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Much Ado About Maca

A staple tuber of the Peruvian Andes has found popularity in current alternative health circles for its potential as a libido booster. Similar to a potato in taste, but resembling a radish, maca, which can be cooked and eaten or ground into powder, is no stranger to the raw food community. It is thought to be a healthy addition to food prep and smoothie making. Maca’s purported ability to not only enhance one’s sex drive but improve energy levels and mental acuity has made it the new darling of super foods for a growing number of Americans.

Mostly anecdotal in nature ranging back to ancient Incan times, maca’s claim to fame as an aphrodisiac has yet to be studied in any depth, but some limited trials have indicated it may actually help both men and women with low libido while easing menopausal symptoms and even reducing enlarged prostates.

How is it effective? As a good source of iron, magnesium, selenium, and calcium, maca may work by increasing intake of some of these micronutrients but exactly how it performs its magic is as of yet, scientifically unknown. Amounts required in supplement form to see results are debatable as well and maca has not been reviewed nor approved by the FDA. Still, many swear by its miraculous effects.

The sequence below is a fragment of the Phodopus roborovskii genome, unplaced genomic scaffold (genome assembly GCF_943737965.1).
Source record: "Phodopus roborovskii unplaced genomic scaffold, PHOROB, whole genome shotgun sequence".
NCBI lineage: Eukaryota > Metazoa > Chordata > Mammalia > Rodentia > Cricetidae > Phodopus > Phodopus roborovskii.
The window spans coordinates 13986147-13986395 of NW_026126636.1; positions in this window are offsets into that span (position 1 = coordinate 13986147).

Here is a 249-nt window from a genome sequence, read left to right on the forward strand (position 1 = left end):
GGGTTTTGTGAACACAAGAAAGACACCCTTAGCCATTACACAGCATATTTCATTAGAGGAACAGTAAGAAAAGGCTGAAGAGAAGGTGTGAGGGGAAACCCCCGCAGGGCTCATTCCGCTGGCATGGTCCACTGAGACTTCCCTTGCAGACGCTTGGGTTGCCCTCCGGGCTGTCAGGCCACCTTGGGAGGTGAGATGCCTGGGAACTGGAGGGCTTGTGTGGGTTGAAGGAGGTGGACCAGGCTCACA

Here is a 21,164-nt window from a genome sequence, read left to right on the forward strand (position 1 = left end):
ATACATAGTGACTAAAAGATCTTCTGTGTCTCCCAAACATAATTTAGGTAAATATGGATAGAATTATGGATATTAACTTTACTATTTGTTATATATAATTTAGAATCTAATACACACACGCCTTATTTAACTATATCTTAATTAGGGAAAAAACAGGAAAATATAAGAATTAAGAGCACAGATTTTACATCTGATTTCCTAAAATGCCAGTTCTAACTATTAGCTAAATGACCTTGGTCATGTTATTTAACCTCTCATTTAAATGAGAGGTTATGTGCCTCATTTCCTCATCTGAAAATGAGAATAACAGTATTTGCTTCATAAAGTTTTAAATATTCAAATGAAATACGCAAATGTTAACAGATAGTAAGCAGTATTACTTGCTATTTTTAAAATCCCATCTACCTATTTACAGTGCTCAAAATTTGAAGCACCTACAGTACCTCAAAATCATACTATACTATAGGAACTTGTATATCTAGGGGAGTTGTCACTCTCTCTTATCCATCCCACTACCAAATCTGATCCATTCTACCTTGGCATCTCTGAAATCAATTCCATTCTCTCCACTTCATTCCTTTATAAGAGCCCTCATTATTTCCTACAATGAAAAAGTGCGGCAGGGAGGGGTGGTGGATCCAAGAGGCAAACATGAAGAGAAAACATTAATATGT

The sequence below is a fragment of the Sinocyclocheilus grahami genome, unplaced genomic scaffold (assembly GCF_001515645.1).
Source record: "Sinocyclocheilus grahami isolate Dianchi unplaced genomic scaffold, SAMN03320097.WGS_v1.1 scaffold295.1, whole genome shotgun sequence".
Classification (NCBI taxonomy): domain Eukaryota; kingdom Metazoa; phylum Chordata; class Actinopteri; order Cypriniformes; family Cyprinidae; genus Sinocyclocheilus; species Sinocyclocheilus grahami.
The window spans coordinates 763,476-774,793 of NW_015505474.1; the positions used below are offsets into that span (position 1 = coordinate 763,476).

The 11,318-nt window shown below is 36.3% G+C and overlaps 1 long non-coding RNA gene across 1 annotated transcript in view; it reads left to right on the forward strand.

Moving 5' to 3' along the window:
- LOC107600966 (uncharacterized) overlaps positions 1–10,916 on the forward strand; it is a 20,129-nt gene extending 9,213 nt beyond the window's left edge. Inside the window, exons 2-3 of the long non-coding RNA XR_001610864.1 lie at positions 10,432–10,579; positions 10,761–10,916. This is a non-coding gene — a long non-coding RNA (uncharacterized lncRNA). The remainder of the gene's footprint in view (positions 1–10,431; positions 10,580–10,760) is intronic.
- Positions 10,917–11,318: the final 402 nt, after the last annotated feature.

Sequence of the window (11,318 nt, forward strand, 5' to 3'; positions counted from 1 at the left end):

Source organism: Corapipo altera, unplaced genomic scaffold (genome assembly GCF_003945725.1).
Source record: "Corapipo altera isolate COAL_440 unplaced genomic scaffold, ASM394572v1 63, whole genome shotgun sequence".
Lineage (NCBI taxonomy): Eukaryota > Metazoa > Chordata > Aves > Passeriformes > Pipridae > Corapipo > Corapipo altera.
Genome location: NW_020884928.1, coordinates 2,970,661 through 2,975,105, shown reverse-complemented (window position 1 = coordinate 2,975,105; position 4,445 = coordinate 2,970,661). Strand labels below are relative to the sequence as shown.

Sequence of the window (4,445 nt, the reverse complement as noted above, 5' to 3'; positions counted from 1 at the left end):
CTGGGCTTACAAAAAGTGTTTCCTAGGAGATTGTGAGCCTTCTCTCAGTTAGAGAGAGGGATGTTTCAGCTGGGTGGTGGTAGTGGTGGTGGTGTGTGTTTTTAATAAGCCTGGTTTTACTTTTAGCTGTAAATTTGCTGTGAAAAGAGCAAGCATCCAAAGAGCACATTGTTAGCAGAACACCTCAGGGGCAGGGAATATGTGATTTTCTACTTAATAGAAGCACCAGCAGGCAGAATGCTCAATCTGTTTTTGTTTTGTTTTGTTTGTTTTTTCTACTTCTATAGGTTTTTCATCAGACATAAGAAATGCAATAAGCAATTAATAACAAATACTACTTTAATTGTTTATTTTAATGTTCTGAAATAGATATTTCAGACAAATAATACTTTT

Maca’s growing demand has made it easy to procure in stores where supplements are found both online and off. Whether actually eating the Andean root as Peruvians have done for centuries versus popping the pill form has any advantage is unknown, but its safety as a food staple can be pretty much assured with no reported side effects. As a supplement, however, processing could interfere with potency and may pose concerns that could be subject to future safety regulations. In the meantime, be sure to alert your doctor if you plan on testing out maca’s claims, just in case.

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